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1089 Spadina Road
Toronto, AL M5N 2M7
Ph: 416-483-2654
Fax: 416-483-2654

Child Orthopedics
Spine - Cervical
Spine - Lumbar
Spine - Thoracic

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I am going to take the plunge and have radiofrequency heat treatments to my knee. I talked with three other patients who had had this done and they were all very pleased with the results. No one reported any problems after the surgery. If there were complications, what might they be?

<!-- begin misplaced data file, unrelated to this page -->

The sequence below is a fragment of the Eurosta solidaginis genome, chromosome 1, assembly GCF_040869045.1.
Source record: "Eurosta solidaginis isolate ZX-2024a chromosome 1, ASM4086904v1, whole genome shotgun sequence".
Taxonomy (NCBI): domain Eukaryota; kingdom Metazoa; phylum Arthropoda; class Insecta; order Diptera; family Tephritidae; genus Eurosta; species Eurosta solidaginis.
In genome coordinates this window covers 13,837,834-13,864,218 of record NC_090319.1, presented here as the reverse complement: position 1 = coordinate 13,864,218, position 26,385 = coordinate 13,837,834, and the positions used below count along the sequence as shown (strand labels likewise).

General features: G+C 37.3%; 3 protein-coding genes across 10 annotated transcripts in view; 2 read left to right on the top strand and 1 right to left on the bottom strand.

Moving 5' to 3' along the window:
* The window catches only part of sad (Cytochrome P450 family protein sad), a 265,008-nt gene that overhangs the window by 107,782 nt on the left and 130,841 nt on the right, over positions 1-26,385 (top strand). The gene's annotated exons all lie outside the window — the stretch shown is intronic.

Radiofrequency (heat treatment) is used to kill the small branches of the sensory nerves to the knee (genicular nerves). The procedure is called a radiofrequency neurotomy. Nerve blocks are used to confirm that nerve irritation is the problem and source of pain. But a nerve block only provides temporary effects. Once the pain comes back, then radiofrequency ablation is a good choice to end painful symptoms permanently. The neurotomy is minimally invasive. The surgeon creates a tiny tunnel through the skin and soft tissues down to the bone. Fluoroscopy (real-time X-rays) and sensory stimulation are used to make sure the surgeon is close enough to the nerve to make accurate contact. After the nerve is located then a radiofrequency probe is passed through the tunnel to the nerve. The tip of the electrode is heated up to 70 degrees Celsius (about 160 degree Fahrenheit) for 90 seconds. This ensures that the nerve is destroyed and no further pain transmission can get through. Complications and problems along the way can occur but these are uncommon. Sometimes patients report "unbearable" pain during the procedure. This response is likely from sensitive nerve endings on the bone where the radiofrequency probe touches. You should consider the treatment a success if the patient got at least 50 per cent improvement in pain for more than a 24-hour period. Anything less than those criteria are considered a failed treatment. There are times when the RF treatment is not successful. This is most likely because the target nerves vary in their anatomic location. And sometimes there are extra branches that still supply the joint with nerve impulses. Pain is relieved only if and when all branches of the sensory nerves to the knee are found and destroyed. If the first procedure doesn't completely eliminate the pain, neurotomy can be repeated a second and even third time.


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